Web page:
One of the growers he visited was GrainGrowers director and mixed cropping and sheep farmer Rhys Turton, York.

Mr Turton said the grains industry had already been working towards reducing its environmental impact for decades.

"I guess one of the biggest changes has been the move into no-till farming systems, which was an effort to keep moisture stored in the soil rather than watching it evaporate through cultivation, as well as lessening land degradation due to wind erosion," Mr Turton said.

"I think the advent of chemicals into farming systems has allowed that to happen very successfully."

With a more aware and better connected community, Mr Turton said people could very easily ask questions of an industry in the public domain, so the grains industry needed to continue to act as responsibly as it could, while making sure those actions are sustainable.

"Within any group, you're going to get some radical opinions at one end of the scale and it's as much about bringing an education process to consumers and the community as it is about defending your position and what it is you're doing," he said.

With changing requirements from international markets for some of the commonly-used chemicals in Australia's grains industry, the responsible use of farm inputs will also be addressed in the Grains Sustainability Framework.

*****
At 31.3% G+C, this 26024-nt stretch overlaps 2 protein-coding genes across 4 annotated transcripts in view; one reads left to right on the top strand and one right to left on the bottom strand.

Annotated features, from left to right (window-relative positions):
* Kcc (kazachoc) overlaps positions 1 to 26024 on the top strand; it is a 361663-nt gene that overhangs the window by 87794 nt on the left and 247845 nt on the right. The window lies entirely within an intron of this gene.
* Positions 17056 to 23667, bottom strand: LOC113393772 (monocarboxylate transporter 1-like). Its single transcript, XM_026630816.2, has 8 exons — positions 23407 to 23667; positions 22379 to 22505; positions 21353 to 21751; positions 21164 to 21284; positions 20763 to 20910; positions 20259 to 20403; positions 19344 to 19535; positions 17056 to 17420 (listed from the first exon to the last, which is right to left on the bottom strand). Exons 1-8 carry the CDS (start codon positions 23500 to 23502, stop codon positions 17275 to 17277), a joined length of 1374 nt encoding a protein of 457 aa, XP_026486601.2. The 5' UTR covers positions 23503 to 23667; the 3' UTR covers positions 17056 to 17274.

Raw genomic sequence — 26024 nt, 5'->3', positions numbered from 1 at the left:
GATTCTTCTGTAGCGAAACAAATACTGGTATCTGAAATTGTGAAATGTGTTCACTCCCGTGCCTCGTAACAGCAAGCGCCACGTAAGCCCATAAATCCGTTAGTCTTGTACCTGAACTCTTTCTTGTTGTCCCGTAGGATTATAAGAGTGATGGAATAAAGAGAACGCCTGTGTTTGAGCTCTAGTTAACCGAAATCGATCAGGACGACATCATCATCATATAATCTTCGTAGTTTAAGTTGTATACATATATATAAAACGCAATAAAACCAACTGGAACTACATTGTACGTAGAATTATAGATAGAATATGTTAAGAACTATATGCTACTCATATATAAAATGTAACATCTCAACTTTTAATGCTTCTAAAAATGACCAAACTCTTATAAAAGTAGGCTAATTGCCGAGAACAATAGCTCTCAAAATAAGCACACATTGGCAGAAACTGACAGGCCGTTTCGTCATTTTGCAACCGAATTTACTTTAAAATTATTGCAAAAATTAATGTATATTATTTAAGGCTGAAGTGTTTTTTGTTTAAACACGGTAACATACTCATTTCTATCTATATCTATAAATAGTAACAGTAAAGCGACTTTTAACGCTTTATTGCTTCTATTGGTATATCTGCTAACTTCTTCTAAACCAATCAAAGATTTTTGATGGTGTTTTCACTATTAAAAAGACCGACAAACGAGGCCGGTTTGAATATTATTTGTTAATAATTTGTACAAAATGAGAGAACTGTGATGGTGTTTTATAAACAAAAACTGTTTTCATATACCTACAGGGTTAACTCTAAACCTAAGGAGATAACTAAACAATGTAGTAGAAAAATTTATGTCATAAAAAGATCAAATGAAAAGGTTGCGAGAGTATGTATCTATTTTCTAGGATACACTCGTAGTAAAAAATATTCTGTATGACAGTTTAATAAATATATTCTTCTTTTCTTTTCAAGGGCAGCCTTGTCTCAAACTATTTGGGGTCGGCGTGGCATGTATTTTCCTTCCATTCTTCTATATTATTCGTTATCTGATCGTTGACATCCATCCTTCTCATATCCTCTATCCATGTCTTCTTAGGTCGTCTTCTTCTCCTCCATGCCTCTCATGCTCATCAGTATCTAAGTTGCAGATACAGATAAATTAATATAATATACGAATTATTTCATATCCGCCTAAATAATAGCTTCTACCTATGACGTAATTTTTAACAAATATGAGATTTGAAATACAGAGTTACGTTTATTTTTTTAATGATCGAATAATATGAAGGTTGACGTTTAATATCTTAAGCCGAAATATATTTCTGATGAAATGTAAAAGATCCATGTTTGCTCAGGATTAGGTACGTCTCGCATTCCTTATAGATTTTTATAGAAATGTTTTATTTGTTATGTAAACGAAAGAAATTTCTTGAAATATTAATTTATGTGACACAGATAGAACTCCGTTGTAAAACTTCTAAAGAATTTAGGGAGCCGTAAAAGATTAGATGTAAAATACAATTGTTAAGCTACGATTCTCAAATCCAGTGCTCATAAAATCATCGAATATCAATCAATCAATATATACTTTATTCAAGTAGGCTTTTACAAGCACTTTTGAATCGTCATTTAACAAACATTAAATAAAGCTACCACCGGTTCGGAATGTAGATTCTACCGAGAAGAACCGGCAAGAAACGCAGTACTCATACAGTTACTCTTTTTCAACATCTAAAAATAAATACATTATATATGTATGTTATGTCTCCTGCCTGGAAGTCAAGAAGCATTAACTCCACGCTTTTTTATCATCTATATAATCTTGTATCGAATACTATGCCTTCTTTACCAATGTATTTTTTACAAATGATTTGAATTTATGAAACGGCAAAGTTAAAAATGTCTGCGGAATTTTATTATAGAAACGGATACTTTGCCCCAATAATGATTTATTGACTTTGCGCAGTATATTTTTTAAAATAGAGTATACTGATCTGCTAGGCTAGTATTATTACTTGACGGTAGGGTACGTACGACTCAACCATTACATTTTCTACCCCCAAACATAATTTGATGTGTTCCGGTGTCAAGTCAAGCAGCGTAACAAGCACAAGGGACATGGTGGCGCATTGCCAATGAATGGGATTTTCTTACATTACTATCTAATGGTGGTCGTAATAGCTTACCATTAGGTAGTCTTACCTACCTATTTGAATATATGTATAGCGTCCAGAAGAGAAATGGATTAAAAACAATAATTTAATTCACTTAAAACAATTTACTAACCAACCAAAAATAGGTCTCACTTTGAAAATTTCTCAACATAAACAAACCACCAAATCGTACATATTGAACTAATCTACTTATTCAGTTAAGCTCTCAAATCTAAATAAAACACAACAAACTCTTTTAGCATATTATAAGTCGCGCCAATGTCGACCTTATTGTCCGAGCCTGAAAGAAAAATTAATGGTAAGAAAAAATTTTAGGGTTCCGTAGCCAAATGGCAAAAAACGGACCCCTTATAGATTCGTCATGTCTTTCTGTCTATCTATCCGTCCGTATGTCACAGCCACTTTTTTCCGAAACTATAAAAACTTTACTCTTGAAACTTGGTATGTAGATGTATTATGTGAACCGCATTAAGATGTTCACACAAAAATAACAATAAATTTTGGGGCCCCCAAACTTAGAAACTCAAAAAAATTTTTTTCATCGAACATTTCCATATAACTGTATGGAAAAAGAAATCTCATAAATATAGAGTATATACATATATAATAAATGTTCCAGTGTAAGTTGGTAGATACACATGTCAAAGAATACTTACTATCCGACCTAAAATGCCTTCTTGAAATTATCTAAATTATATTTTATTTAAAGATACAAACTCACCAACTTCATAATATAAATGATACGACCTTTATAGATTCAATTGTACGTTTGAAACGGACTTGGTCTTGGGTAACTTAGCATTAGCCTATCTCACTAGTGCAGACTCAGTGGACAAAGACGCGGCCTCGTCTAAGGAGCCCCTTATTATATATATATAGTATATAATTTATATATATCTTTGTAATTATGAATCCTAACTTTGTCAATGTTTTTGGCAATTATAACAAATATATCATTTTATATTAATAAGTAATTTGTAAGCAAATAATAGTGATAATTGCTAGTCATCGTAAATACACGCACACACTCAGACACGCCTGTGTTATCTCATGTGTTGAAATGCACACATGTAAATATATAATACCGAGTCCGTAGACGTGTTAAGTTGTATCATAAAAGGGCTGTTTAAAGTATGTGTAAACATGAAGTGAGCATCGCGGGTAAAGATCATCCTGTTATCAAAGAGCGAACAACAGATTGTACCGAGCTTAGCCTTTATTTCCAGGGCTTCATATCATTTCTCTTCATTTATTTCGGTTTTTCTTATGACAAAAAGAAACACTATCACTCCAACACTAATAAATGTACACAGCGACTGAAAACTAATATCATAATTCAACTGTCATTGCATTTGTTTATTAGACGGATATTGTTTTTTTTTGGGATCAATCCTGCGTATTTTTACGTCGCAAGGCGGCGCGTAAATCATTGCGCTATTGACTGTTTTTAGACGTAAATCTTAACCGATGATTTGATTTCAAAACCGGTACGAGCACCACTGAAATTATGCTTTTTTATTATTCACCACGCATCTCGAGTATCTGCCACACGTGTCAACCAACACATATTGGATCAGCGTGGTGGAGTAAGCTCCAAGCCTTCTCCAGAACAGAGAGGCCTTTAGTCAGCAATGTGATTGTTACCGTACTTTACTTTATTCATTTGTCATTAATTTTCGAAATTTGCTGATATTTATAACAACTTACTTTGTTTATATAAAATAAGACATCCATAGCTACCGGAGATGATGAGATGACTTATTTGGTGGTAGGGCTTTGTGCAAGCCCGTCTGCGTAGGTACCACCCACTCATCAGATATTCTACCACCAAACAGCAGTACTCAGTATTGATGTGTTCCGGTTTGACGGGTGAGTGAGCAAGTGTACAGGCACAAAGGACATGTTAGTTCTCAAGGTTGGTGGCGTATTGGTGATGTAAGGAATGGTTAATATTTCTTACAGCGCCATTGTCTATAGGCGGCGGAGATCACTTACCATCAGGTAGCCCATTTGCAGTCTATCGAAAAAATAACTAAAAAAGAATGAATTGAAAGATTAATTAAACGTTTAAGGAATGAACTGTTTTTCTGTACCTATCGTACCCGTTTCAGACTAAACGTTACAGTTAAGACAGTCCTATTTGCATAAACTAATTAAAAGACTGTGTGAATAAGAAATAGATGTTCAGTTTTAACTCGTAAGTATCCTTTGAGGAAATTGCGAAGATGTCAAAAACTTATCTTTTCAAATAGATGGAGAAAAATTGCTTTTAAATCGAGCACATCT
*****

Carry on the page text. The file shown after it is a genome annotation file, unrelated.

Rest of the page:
Some clear examples of these changes include the review of maximum residue limits (MRL) in Korea and Japan for imidazolinone-based chemistry, the European Union looking at changes to MRLs in haloxyfop in canola, as well as recent decisions in Thailand and Vietnam about the acceptance of glyphosate.

Mr McKeon said the Australian grains industry needed to understand the changing preferences of its markets and adapt its farming systems to continue to have a market driven approach on how grain is produced in Australia.

Looking at government regulatory decisions in Australia and overseas, the Sustainability Framework is expected to ensure the considerations of sustainability are driven by the industry itself rather than dictated to by others.

"We can drive how we'd like to be perceived through the decisions we make," Mr McKeon said.

"The reality is our farming systems have changed dramatically over the past 20, 10 and five years, and what we have is a modern farming system that's designed to the Australian landscape.

"The yields across Australia this year in such low rainfall events, whether it's in the north eastern Wheatbelt of WA or Murray Mallee in South Australia, show that our farming systems are working well within our environment.

"From water use efficiency to erosion reduction, we are managing the landscape in a really productive, positive way.

"We are in a strong position but we want to make sure that we continue that strong position well into the future."